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Native women confront high rates of violence in Indian Country

Filed Under: Law | National | Politics
More on: abuse, alaska. s.1474, appropriations, crime, doj, house, ilrc, joe biden, jurisdiction, lisa murkowski, ncai, niwrc, republicans, s.1474, senate, supreme court, terri henry, tom cole, tribal courts, vawa. s.47, women, youth
     
   

Terri Henry, a citizen of the Eastern Band of Cherokee Indians, speaks at the National Congress of American Indians winter session in Washington, D.C., February 25, 2015. Henry serves as co-chair of NCAI's Task Force on Violence Against Women. Photo by Indianz.Com

Native women rallied on Capitol Hill on Thursday as they continued efforts to reduce high rates of violence in Indian Country.

The National Congress of American Indians, the National Indigenous Women’s Resource Center and the Indian Law Resource Center hosted an overflow crowd at the U.S. Capitol to discuss a new report from the Department of Justice. The data confirms that Native women and men are victimized at rates far higher than the rest of the population and that most of the perpetrators are from another race.

But Terri Henry, a citizen of the Eastern Band of Cherokee Indians, said she was surprised by the latest findings despite of her years of work on the issue. According to the report, 84.3 percent of Native women and 81.6 percent of Native men have experienced violence in their lifetimes.

"This research that came out was alarming and shocking," said Henry, who co-chairs NCAI's task force on violence against women. "It's really kind of made us stand back and think, 'It's worse than we were saying.'"

Sen. Lisa Murkowski (R-Alaska), a member of the Senate Committee on Indian Affairs, agreed with that assessment. In light of the high rates, she vowed to push for an expansion of tribal jurisdiction and to use her position on the Senate Committee on Appropriations to ensure funding comes to Indian Country.

"This should be a call to action, a call to congressional action," Murkowski said of the report.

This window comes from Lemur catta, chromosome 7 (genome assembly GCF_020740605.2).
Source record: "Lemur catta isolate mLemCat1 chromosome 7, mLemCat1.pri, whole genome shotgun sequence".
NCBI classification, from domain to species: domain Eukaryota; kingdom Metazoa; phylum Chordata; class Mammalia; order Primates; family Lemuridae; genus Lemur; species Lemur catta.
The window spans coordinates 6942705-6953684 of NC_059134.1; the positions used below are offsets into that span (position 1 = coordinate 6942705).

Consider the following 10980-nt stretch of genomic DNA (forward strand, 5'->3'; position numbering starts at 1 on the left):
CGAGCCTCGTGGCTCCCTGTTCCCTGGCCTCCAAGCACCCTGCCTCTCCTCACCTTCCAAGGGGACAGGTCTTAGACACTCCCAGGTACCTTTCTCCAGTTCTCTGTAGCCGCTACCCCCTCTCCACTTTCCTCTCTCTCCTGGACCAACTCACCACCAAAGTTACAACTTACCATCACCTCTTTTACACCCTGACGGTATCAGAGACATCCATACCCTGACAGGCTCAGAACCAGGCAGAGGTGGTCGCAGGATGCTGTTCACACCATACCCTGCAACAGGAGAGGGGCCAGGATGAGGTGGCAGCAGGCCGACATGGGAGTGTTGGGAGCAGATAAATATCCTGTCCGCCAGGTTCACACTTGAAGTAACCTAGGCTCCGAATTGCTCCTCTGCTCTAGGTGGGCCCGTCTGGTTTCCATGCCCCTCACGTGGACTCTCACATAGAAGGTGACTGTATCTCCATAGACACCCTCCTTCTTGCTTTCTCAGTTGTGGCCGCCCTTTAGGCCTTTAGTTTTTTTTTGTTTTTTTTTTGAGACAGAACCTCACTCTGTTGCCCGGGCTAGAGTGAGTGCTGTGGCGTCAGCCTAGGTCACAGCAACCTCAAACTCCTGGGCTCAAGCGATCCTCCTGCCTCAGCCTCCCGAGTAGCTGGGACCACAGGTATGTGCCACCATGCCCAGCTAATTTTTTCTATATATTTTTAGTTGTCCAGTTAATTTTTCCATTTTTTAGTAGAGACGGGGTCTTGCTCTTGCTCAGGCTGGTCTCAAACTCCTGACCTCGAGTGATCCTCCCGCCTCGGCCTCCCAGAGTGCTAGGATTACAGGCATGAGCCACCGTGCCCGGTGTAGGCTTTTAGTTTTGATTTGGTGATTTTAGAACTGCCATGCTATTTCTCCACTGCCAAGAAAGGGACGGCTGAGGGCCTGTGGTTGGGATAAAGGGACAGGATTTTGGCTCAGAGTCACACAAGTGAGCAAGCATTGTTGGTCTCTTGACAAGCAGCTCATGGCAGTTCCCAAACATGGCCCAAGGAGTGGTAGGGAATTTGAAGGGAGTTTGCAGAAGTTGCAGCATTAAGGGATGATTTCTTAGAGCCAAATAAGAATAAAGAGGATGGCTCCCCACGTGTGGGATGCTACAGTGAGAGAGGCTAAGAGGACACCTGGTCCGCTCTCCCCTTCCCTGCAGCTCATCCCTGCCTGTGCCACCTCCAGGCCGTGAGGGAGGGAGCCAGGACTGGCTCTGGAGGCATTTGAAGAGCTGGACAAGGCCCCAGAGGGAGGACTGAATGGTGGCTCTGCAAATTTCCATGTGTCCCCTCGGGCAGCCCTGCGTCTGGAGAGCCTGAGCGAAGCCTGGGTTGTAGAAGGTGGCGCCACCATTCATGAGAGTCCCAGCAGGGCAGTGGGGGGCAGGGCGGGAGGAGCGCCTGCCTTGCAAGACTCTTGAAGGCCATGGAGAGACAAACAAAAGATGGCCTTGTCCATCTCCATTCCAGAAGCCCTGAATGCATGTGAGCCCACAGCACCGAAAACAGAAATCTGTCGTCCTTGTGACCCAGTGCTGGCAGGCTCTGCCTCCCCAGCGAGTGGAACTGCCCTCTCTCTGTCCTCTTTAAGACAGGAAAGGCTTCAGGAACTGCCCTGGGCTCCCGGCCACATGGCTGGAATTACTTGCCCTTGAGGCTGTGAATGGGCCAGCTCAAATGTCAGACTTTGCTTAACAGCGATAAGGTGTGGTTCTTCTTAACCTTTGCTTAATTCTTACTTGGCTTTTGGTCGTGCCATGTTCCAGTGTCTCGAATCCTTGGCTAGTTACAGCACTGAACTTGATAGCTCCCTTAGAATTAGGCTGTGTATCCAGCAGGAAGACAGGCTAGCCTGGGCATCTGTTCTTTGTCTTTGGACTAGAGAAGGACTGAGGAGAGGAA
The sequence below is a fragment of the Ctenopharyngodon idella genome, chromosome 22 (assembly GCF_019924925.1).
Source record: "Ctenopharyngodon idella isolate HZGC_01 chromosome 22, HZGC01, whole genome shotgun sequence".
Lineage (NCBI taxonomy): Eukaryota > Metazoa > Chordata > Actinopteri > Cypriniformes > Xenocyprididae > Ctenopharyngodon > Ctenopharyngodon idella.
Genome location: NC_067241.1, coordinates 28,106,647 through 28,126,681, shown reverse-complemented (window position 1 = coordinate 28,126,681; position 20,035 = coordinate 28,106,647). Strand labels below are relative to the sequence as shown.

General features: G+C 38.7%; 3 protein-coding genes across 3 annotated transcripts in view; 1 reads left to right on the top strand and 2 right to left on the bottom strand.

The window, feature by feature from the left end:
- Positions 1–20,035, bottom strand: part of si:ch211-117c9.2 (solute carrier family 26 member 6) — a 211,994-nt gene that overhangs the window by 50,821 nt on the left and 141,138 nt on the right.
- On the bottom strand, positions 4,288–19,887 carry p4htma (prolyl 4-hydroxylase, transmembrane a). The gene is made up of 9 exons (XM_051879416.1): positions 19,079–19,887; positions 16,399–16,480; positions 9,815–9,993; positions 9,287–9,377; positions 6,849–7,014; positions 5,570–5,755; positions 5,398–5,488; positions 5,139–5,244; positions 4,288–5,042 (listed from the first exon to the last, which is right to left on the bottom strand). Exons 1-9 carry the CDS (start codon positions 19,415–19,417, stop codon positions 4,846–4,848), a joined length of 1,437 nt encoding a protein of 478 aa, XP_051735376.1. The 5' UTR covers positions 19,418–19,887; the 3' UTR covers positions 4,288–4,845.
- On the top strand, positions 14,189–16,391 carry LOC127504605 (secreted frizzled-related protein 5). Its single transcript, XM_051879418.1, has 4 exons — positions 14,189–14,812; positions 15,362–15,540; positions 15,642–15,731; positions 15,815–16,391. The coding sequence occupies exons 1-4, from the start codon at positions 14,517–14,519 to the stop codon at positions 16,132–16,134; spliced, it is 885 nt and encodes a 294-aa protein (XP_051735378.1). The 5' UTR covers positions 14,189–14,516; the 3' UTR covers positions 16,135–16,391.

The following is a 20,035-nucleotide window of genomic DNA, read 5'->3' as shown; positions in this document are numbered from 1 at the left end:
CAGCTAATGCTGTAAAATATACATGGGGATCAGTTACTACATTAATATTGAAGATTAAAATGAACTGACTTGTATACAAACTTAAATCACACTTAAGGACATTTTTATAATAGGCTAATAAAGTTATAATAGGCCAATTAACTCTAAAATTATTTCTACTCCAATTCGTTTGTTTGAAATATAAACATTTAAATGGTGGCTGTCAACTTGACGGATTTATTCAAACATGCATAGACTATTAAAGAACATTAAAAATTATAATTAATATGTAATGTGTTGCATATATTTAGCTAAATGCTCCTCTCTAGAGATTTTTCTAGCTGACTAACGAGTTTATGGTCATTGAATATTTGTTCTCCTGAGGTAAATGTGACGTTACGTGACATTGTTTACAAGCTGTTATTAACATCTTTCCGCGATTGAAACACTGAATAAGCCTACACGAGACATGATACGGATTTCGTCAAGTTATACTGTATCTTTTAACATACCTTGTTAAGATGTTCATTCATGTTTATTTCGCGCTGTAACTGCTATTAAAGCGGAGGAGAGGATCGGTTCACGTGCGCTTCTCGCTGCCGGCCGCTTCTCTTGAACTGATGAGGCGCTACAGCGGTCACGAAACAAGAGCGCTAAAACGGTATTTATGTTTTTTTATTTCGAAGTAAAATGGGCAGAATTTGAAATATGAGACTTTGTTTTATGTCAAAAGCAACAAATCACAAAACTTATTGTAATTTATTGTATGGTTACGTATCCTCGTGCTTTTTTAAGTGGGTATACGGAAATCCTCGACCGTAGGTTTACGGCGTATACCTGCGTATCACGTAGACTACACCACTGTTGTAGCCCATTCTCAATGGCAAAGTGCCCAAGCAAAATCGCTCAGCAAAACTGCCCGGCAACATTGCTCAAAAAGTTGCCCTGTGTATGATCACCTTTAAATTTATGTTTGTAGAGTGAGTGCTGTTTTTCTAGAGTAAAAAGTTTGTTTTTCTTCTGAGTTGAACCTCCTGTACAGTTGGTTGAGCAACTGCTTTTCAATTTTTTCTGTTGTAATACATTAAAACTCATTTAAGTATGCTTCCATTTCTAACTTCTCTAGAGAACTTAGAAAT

Rep. Tom Cole (R-Oklahoma), a citizen of the Chickasaw Nation, was equally supportive. He said the expanding tribal authority was one of the best ways for Congress to help address the problem.

"We've got to empower people to police their own communities and to hold people that are committing horrific acts," said Cole.

Both Murkowski and Cole reminded the crowd that the tribal jurisdiction provisions in Violence Against Women Act did not come without a fight. Republicans in the House and the Senate balked until Native women came to Capitol Hill to share their stories of survival, they noted.


Native women rallied at the U.S. Supreme Court on December 7, 2015, as the justices heard Dollar General Corporation v. Mississippi Band of Choctaw Indians, a tribal jurisdiction case. Photo by Indianz.Com

Three years after S.47 became law, tribes are slowly but surely arresting, prosecuting and sentencing non-Indians for abusing their partners. VAWA requires them to protect the legal rights of defendants, such as providing an attorney for those who cannot afford one and convening juries that represent the entire community.

"It's quite apparent that the dire predictions of what might happen, that we all heard throughout consideration of VAWA in 2013, have not come to fruition," Murkowski said.

The briefing marked a key step in efforts to educate Congress about the issues facing Indian Country. Earlier in the week, Vice President Joe Biden said it's not too early to start talking about the next version of VAWA.

"Since the Violence Against Women Act is next up for reauthorization in 2018, now is the time to ignite the conversation," Biden said at the United State of Women Summit in Washington, D.C., an event attended by about two dozen Native women, on Tuesday.

A day earlier, U.S. Supreme Court upheld a provision in the 2005 version of VAWA that recognizes tribal convictions in order to punish people who repeatedly abuse their partners. Native women and their advocates said the unanimous decision confirms the role tribes play in addressing domestic violence in their communities.

Native women are now looking for ways to address situations not covered by the 2013 version of VAWA. That includes preventing abuse against children and prosecuting a wider range of rapes and sexual assaults committed by non-Indians.

Murkowski also hopes to focus on the unique situation in Alaska. Tribes in her state were initially excluded from VAWA until Congress passed S.1474, the Alaska Safe Families and Villages Act, in December 2014. Moving forward will require new approaches, she said.

"If we just keep recycling the old ideas that got us nowhere then we're not going to change these numbers," Murkowski said.

National Institute of Justice Report:
Violence Against American Indian and Alaska Native Women and Men (May 2016)

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